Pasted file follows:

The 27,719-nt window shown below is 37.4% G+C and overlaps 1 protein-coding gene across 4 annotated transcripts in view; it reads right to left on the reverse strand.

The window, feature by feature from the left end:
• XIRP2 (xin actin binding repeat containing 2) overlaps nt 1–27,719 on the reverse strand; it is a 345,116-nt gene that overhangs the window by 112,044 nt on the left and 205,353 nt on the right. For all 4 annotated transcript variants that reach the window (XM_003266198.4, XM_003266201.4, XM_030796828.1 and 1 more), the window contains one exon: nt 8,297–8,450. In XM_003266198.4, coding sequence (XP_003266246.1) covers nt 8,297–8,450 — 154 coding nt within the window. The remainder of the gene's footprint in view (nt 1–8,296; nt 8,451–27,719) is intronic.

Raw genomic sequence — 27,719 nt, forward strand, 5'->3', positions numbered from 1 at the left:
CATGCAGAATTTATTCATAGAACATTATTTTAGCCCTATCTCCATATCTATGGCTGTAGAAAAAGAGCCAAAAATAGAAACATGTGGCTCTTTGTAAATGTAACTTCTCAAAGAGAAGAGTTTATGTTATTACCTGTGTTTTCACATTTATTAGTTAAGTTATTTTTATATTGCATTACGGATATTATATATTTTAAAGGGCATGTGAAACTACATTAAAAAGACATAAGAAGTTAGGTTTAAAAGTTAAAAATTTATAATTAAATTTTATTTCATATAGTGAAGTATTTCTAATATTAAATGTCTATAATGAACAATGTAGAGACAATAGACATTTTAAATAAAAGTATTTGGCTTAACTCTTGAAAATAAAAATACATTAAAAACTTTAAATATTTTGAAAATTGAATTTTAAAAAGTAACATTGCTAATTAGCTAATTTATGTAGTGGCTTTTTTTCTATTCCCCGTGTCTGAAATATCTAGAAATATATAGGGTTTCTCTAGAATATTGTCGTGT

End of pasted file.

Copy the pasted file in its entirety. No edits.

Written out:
The 27,719-nt window shown below is 37.4% G+C and overlaps 1 protein-coding gene across 4 annotated transcripts in view; it reads right to left on the reverse strand.

The window, feature by feature from the left end:
• XIRP2 (xin actin binding repeat containing 2) overlaps nt 1–27,719 on the reverse strand; it is a 345,116-nt gene that overhangs the window by 112,044 nt on the left and 205,353 nt on the right. For all 4 annotated transcript variants that reach the window (XM_003266198.4, XM_003266201.4, XM_030796828.1 and 1 more), the window contains one exon: nt 8,297–8,450. In XM_003266198.4, coding sequence (XP_003266246.1) covers nt 8,297–8,450 — 154 coding nt within the window. The remainder of the gene's footprint in view (nt 1–8,296; nt 8,451–27,719) is intronic.

Raw genomic sequence — 27,719 nt, forward strand, 5'->3', positions numbered from 1 at the left:
CATGCAGAATTTATTCATAGAACATTATTTTAGCCCTATCTCCATATCTATGGCTGTAGAAAAAGAGCCAAAAATAGAAACATGTGGCTCTTTGTAAATGTAACTTCTCAAAGAGAAGAGTTTATGTTATTACCTGTGTTTTCACATTTATTAGTTAAGTTATTTTTATATTGCATTACGGATATTATATATTTTAAAGGGCATGTGAAACTACATTAAAAAGACATAAGAAGTTAGGTTTAAAAGTTAAAAATTTATAATTAAATTTTATTTCATATAGTGAAGTATTTCTAATATTAAATGTCTATAATGAACAATGTAGAGACAATAGACATTTTAAATAAAAGTATTTGGCTTAACTCTTGAAAATAAAAATACATTAAAAACTTTAAATATTTTGAAAATTGAATTTTAAAAAGTAACATTGCTAATTAGCTAATTTATGTAGTGGCTTTTTTTCTATTCCCCGTGTCTGAAATATCTAGAAATATATAGGGTTTCTCTAGAATATTGTCGTGT